In the street that leads to the church is the work by Umberto Cavenago  “Rilievi

3rd step – Fabbrica

In the hamlet of Fabbrica it is possible to visit the parish church of Santa Maria Assunta, a beautiful example of Romanesque architecture in the Valdera area. A parish church in Fabbrica is already mentioned in a document of 1017, but the current facility probably dates back to the 12th century. Since then, it got almost intact until now, despite interventions in 1405, in the 18th century and in 1832, which provided it with vaults, the squaring of its apse and elevation. Inside are three naves divided by alternating columns and pillars. It preserves valuable works of the school of Della Robbia.

In Fabbrica, in the central part of the small town, is the Chapel of Saints Rocco and Sebastiano, known both for its building structure and for a 15th century terracotta group depicting Madonna in the process of breastfeeding the Child, visible inside a frame that opens into a large canvas, enriched by a gilded and carved framework.

In the church is also Brumble Bush, one of the sound installations of the itinerary “Voci”, a project based on listening to stories that can only take place in a certain place and under certain conditions.

4th step – Ghizzano

There are two places to visit in Ghizzano: the Oratory of Santissima Annunziata and the Church of Saints Germano and Prospero.

The Oratory of the Santissima Annunziata, built in a Neo-Gothic style in the late 1800s and since 1996 a Marian Sanctuary, houses a 14th century Annunciation in carved and painted wood attributed to Tommaso Pisano. On the sides of the gate is the contemporary artwork Guests, by the Dutch artists Irene Fortuyn and Robert O’Brien. In the back garden of the oratory is a part of SolidSky, a work by Alicja Kwade.

The Church of Saints Germano and Prospero, dating back to the medieval period but heavily restored at the beginning of the 1800s, features painted and decorated internal vaults. At the entrance is the work Solid Sky by Alicja Kwede, part of a larger project that led artists such as David Tremlett, Patrick Tuttofuoco and Kwede herself to work in Ghizzano.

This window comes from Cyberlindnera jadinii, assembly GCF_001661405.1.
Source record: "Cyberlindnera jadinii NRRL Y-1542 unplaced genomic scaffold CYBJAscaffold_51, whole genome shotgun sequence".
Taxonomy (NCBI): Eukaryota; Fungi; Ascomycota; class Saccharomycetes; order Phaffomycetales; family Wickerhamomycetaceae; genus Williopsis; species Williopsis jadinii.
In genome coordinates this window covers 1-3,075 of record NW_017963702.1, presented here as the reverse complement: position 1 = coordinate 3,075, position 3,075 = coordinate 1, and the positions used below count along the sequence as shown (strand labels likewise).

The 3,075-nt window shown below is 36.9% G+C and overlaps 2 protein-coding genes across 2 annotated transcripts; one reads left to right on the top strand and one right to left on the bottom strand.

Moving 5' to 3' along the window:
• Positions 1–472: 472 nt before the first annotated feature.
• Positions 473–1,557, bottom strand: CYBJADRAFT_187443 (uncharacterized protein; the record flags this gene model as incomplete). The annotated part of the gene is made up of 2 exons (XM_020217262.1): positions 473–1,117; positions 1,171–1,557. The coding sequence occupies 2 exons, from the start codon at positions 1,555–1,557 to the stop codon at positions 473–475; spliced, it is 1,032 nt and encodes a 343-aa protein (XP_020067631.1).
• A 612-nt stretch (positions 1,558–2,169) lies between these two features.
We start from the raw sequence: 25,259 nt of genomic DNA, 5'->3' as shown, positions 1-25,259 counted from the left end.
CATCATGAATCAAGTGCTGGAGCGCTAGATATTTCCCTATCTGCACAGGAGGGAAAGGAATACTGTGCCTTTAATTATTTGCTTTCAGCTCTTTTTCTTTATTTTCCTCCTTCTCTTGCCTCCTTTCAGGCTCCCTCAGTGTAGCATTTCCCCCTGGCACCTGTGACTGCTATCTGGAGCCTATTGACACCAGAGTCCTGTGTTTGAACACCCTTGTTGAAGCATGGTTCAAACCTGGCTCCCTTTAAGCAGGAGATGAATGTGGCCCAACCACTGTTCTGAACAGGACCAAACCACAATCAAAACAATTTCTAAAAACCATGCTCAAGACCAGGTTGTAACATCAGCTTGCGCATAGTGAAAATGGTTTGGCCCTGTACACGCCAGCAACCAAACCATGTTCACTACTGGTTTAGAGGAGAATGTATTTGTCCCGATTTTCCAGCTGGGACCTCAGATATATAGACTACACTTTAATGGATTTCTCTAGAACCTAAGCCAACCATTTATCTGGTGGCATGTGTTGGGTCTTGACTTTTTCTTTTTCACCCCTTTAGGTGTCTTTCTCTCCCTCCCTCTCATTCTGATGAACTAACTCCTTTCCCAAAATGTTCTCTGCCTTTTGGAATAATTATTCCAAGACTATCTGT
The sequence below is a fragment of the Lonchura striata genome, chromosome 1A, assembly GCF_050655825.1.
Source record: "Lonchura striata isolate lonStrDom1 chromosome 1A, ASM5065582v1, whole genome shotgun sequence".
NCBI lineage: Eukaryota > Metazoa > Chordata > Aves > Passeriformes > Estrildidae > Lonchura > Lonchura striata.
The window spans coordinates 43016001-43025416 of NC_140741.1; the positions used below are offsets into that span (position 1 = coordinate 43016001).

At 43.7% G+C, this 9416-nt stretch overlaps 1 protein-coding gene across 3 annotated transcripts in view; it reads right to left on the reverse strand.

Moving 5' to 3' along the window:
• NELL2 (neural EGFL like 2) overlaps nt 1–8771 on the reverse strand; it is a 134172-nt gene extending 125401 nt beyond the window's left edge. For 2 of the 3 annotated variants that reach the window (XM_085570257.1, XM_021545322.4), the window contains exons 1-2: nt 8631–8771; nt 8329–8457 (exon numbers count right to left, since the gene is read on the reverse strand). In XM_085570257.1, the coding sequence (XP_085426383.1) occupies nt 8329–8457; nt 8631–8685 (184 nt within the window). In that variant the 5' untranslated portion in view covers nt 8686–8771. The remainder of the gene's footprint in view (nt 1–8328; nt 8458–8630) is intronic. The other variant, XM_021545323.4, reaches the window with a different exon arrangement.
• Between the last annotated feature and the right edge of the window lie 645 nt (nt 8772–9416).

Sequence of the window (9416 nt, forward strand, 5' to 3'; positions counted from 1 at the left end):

5th step – Legoli

May 1479. The plague strikes in Pisa, where Benozzo Gozzoli, a Florentine and perhaps a disciple of Beato Angelico, is working on the Camposanto. It is necessary to seek refuge and Benozzo chooses Legoli, probably due to some agreements previously made with the community of this little town for the decoration of a monumental country tabernacle. As a matter of fact, here he is. The themes of death and suffering caused by the epidemic clearly emerge in the frescoes, especially in the heart-breaking representation of the Crucifixion of Christ with the Virgin and the Saints Francis, Dominic and John the Evangelist. Also intense are the scenes of the Martyrdom of St. Sebastian and the Incredulity of St. Thomas, where the apostle touches the wound in Jesus’ torso. The other frescoes depict the Annunciation, the Evangelists, the Fathers of the Church with a blessing Christ in the center, a Sacred Conversation with three angels holding curtains and a Christ carrying the cross on the background of a medieval town. The interventions in 1822 by Alessio del Fanteria, who built a funerary oratory around the tabernacle and dedicated it to Santa Caterina, make it appear today as a small chapel.

Share with love!